Join me as I travel, play, eat, live and work in cities and places around the world.
Photo courtesy of City of Melbourne
Managed by the City of Melbourne, the City Gallery serves as a window into the city's life both past and present. Specialist curators often work with artists and filmmakers to present intriguing views of life in Melbourne. Through quarterly exhibitions, residents and visitors can enjoy a variety of artworks and artifacts from the City of Melbourne's Art and Heritage Collection. Best of all, the exhibitions are FREE to everyone.
The stories of Melbourne's taxis as told by the 'Hello Yellow' exhibition makes way for the history of residents hidden in voluminous directories with over 3,000 pages.
Many readers may not be aware of the Sands & McDougall Victorian Directory. Before the age of the internet with access to information at a click of a button, this enormous book contained the names of Melburnian householders, trades and streets.
Staff photograph of owner and staff member standing outside J Kelly Saddler and Harness Maker (1860s to 1870s) / Photo courtesy of Museum Victoria
This huge annually published directory, some 13 centimetres thick and weighing a few kilograms, recorded such information diligently from 1857 to 1974. Each edition was compiled by walkers combing the suburbs and knocking on doors to obtain the relevant information. It served as the most reliable source of local information about people and places. Today, the Sands & McDougall Victorian Directory is a treasury for historians and genealogists, allowing them to find out who was who, who did what and who lived where. It is a catalogue of the history of the city and its people.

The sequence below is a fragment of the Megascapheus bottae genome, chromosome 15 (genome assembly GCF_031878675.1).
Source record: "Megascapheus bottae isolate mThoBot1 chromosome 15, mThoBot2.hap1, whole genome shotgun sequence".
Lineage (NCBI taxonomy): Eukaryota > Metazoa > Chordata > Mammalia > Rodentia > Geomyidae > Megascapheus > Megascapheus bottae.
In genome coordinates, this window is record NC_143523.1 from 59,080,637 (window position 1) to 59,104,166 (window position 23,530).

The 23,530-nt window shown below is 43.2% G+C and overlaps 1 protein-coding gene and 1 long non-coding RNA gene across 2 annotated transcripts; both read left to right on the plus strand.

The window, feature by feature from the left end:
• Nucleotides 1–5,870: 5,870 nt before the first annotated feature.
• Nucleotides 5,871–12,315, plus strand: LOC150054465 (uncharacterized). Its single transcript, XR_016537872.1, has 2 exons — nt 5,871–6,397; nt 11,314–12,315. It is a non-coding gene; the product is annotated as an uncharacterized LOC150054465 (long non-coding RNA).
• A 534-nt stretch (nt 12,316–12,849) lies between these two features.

Through the exhibition entitled 'Page Not Found', curated by arts journalist Andrew Stephens and featuring illustrations by Oslo Davis, you explore the stories of Melbourne's past and the changes to the city over 150 years. A near-complete set of the directories will be on display and you will have the rare opportunity to appreciate the immense beauty of these enormous books and flip through copies.
The City Galley with its familiar 2 large windows is located on the ground floor of Town Hall. It is easily accessible from Swanston Street and offers FREE entry to everyone. So make a date with the 'Page Not Found' exhibition this August to November and take a step back in time to a very different Melbourne.